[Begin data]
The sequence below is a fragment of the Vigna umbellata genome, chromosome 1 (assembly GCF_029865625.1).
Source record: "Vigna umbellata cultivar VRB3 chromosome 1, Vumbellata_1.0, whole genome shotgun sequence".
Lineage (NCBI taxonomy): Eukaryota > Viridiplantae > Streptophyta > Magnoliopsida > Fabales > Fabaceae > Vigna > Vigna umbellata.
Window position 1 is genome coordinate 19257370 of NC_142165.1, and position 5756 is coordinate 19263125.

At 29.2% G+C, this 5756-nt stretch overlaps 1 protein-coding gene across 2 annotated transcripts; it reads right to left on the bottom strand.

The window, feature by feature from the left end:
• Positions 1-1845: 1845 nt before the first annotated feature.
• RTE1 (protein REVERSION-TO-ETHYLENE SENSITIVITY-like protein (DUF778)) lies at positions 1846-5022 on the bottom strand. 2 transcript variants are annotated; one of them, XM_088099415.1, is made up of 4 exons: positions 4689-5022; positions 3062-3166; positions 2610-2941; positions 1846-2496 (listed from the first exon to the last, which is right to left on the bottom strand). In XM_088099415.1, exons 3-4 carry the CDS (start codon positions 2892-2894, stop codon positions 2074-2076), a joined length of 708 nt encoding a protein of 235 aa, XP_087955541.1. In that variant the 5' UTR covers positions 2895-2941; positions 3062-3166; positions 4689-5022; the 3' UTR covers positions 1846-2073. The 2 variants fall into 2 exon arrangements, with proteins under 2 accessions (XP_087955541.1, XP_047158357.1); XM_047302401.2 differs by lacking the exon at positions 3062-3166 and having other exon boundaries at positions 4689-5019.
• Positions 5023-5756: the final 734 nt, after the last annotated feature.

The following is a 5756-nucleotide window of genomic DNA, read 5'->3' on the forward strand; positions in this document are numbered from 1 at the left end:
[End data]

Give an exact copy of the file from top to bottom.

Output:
The sequence below is a fragment of the Vigna umbellata genome, chromosome 1 (assembly GCF_029865625.1).
Source record: "Vigna umbellata cultivar VRB3 chromosome 1, Vumbellata_1.0, whole genome shotgun sequence".
Lineage (NCBI taxonomy): Eukaryota > Viridiplantae > Streptophyta > Magnoliopsida > Fabales > Fabaceae > Vigna > Vigna umbellata.
Window position 1 is genome coordinate 19257370 of NC_142165.1, and position 5756 is coordinate 19263125.

At 29.2% G+C, this 5756-nt stretch overlaps 1 protein-coding gene across 2 annotated transcripts; it reads right to left on the bottom strand.

The window, feature by feature from the left end:
• Positions 1-1845: 1845 nt before the first annotated feature.
• RTE1 (protein REVERSION-TO-ETHYLENE SENSITIVITY-like protein (DUF778)) lies at positions 1846-5022 on the bottom strand. 2 transcript variants are annotated; one of them, XM_088099415.1, is made up of 4 exons: positions 4689-5022; positions 3062-3166; positions 2610-2941; positions 1846-2496 (listed from the first exon to the last, which is right to left on the bottom strand). In XM_088099415.1, exons 3-4 carry the CDS (start codon positions 2892-2894, stop codon positions 2074-2076), a joined length of 708 nt encoding a protein of 235 aa, XP_087955541.1. In that variant the 5' UTR covers positions 2895-2941; positions 3062-3166; positions 4689-5022; the 3' UTR covers positions 1846-2073. The 2 variants fall into 2 exon arrangements, with proteins under 2 accessions (XP_087955541.1, XP_047158357.1); XM_047302401.2 differs by lacking the exon at positions 3062-3166 and having other exon boundaries at positions 4689-5019.
• Positions 5023-5756: the final 734 nt, after the last annotated feature.

The following is a 5756-nucleotide window of genomic DNA, read 5'->3' on the forward strand; positions in this document are numbered from 1 at the left end: